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Dmytro Khristich
Khristich overdue for breakout game




"Dima" needs to pick up the level of his play against Poland for his team to succeed

Ukraine's engine awoke yesterday in time to make a game of it against Slovakia. For nearly two years, Ukraine's offense has been, to be fair, inconsistent. The player usually expected to generate some type of offense is forward Dmitri Khristich. While he offers no excuses for their scoring woes, he does think compatibility has something to do with it.

"We play for different teams," he said. "I am in the NHL, some guys play in Germany, others in Russia, that does not allow us a chance to really work as a group."

After being shut out in their first game, Ukraine gave Slovakia all they could handle. Ukraine lost 5-4 but they were impressive enough to earn the praise of their opponents.

"Ukraine is an old school Russian-style team," said Peter Bondra. "They played us physically and gave us no room in their end. This was an impressive performance by Ukraine."

Khristich registered an assist on Roman Salnikov's second period goal that tied the game. As one of Ukraine's most experienced forwards, Khristich's awakening might come just in time to finish off Poland and move Ukraine into the Qualifying Round.

It seems like just yesterday that Khristich was being introduced to North American hockey scene when he signed with the Washington Capitals.

Previously Khristich was a member of Sokol Kiev for several seasons. Other players on those Kiev teams were current national mates Valery Shyryaev, Valentin Oletsky, Vyacheslav Timchenko, and Yuri Gunko.

Khristich was a member of the Russian junior national team in 1989 that won a gold medal. It was perhaps one of the finest junior squads in Russian history, with future stars Pavel Bure, Alexander Mogilny, and Sergei Fedorov. Then as a member of the 1990 men's national team, Khristich earned another gold.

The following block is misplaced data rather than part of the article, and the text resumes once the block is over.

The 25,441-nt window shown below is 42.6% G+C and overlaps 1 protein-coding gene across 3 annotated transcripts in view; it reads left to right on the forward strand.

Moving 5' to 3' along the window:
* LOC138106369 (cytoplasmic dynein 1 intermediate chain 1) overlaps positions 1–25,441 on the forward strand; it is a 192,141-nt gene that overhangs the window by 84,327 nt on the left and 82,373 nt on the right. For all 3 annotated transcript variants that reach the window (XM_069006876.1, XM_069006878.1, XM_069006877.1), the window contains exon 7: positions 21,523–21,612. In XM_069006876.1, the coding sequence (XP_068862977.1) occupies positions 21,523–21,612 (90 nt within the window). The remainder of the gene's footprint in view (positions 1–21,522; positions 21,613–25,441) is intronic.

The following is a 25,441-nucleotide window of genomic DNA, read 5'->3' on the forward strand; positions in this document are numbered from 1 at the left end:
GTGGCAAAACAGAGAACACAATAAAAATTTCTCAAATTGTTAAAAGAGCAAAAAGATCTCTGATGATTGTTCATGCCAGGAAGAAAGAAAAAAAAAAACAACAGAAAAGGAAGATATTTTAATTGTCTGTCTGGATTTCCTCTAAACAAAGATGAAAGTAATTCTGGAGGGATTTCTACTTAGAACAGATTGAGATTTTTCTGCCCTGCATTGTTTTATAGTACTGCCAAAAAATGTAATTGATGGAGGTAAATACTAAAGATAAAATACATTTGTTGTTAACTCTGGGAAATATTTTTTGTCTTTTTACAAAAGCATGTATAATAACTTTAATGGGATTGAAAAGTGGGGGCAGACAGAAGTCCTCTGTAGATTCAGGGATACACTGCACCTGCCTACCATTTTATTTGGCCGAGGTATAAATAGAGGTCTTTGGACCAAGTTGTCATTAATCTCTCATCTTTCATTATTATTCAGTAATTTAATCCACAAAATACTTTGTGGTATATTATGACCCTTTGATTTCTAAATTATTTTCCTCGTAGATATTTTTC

He credits his development to the hockey he's experienced on both sides of the Atlantic.

"There is no question the things I learned early on helped my career," said Khristich. "Being able to use some of those things in the NHL, but also improving my game there has made me a better player."

Since 1990, he has appeared in 812 NHL games, the most by a Ukrainian player in the league. Khristich's flexibility has been his greatest strength throughout his career. He can play either wing and in both special team situations. Khristich has scored 259 goals, most from in close on the net. He is good on his skates with terrific balance. He's not flashy as some of his Eastern European counterparts but has made a career because of his versatility. He is defensively responsible, suffering only three minus years in the NHL.

In December of 2000, Khristich was traded back to the Capitals after a five-year stint in Los Angeles and Toronto. In his first 11 games back, he scored 14 points and seemed to be the Khristich of old ,but a hamstring injury in January cost him five games; he was not the same effective player.

With the hullabaloo surrounding Jaromir Jagr's arrival to the Capitals, Khristich was lost in the shuffle. He finished the current campaign playing a limited role and his scoring significantly dropped off, scoring nine goals in 61 games. Before the season he averaged 23 goals a season.

At 32, Khristich is the second senior ranking member of the team behind Shyryaev. As he's played so many seasons overseas, Khristich admits to having made adjustments when participating at the World Championships.

"Like everyone else who plays in the NHL, I have to get used to the big ice and different systems but it all comes down to being involved in the action and playing hard."

An involved Khristich can bring positive results for Ukraine,both today and throughout the remainder of the tournament.

John Sanful

 

 


 









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